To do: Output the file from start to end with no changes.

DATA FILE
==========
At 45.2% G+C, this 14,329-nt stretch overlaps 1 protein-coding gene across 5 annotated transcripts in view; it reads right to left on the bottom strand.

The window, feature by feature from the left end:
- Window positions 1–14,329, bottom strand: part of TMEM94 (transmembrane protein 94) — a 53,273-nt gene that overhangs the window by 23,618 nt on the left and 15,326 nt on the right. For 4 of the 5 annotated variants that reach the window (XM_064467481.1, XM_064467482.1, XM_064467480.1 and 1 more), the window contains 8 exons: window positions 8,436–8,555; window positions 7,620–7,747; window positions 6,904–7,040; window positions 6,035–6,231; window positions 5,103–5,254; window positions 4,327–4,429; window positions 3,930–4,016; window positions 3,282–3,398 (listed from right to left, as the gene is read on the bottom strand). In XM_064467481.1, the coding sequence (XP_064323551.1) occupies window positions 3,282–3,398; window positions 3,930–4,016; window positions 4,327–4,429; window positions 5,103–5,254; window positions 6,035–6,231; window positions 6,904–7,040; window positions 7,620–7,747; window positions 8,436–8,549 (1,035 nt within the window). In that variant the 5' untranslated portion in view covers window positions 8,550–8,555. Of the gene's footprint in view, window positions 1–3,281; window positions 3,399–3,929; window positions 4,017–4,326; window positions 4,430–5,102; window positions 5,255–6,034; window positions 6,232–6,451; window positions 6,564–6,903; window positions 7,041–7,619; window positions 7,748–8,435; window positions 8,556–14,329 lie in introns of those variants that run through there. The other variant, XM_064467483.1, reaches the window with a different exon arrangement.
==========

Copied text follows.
At 45.2% G+C, this 14,329-nt stretch overlaps 1 protein-coding gene across 5 annotated transcripts in view; it reads right to left on the bottom strand.

The window, feature by feature from the left end:
- Window positions 1–14,329, bottom strand: part of TMEM94 (transmembrane protein 94) — a 53,273-nt gene that overhangs the window by 23,618 nt on the left and 15,326 nt on the right. For 4 of the 5 annotated variants that reach the window (XM_064467481.1, XM_064467482.1, XM_064467480.1 and 1 more), the window contains 8 exons: window positions 8,436–8,555; window positions 7,620–7,747; window positions 6,904–7,040; window positions 6,035–6,231; window positions 5,103–5,254; window positions 4,327–4,429; window positions 3,930–4,016; window positions 3,282–3,398 (listed from right to left, as the gene is read on the bottom strand). In XM_064467481.1, the coding sequence (XP_064323551.1) occupies window positions 3,282–3,398; window positions 3,930–4,016; window positions 4,327–4,429; window positions 5,103–5,254; window positions 6,035–6,231; window positions 6,904–7,040; window positions 7,620–7,747; window positions 8,436–8,549 (1,035 nt within the window). In that variant the 5' untranslated portion in view covers window positions 8,550–8,555. Of the gene's footprint in view, window positions 1–3,281; window positions 3,399–3,929; window positions 4,017–4,326; window positions 4,430–5,102; window positions 5,255–6,034; window positions 6,232–6,451; window positions 6,564–6,903; window positions 7,041–7,619; window positions 7,748–8,435; window positions 8,556–14,329 lie in introns of those variants that run through there. The other variant, XM_064467483.1, reaches the window with a different exon arrangement.